Most of us know someone who seems to be excessively into control habits – for example, lunch and dinner must be at a particular given time; a haircut must be done every so many weeks; pictures must be arranged in this or that order; or perhaps they spend a remarkable amount of time on cleaning or tidying things. When this becomes too burdensome for those around them, we call it a disorder and we organize some form of psychological treatment. This often ends in the sobering conclusion that the person at hand does not really want to change, for he or she regards it as a primary safety mechanism, and will not be convinced (as yet) that this very same safety can also be found otherwise.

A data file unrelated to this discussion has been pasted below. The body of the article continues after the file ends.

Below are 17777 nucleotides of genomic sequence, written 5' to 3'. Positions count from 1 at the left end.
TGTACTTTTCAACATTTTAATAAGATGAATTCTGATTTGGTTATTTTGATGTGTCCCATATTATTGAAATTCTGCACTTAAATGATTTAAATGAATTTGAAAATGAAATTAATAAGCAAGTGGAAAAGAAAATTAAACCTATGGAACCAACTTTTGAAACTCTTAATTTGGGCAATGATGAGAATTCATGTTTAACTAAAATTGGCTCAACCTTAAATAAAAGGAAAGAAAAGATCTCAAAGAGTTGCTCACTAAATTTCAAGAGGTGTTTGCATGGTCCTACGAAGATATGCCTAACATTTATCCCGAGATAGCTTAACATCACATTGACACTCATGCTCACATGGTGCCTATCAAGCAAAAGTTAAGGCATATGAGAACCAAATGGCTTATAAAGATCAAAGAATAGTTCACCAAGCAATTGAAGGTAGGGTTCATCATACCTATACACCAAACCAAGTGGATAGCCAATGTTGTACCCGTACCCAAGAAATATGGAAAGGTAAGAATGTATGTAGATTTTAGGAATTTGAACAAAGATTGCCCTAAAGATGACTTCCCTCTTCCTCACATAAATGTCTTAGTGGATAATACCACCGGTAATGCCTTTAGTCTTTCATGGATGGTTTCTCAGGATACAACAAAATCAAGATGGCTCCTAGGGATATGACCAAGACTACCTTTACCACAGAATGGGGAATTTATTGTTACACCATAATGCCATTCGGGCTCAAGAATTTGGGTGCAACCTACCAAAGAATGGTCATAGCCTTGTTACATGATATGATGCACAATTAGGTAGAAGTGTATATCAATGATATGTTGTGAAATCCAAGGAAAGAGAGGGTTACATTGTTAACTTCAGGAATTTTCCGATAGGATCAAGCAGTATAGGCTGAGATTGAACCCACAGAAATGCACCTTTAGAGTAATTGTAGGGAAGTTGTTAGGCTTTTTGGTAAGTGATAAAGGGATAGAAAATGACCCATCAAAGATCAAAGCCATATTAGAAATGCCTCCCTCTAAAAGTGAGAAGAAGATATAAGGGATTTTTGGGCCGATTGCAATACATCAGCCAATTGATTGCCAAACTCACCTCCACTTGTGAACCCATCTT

On a more subtle level, however, it turns out that we are all control freaks. This is born from the belief that this body and this world are literally all we have and are. And what’s more, we have to defend what we have against an unpredictable and basically hostile world. We might rank these ‘control needs’ according to Maslov’s famous pyramid of needs. At the bottom line, we must make sure we have control in the form of food, clothes, and shelter. This means we need an income, which means we need good health and can feel safe, by a set of laws or regulations. Living by these rules, we try to control nature so as to avert disasters (or pandemics…). Additionally, we feel we need intimacy, friendship, and some sort of social belonging. This, of course, mainly serves our need for respect and self-esteem, to be regarded as a ‘worthy’ individual person. Once you analyse this carefully, you’ll note that many of us go to great lengths to get a sense of control over these issues. Again, on these levels we are all control freaks.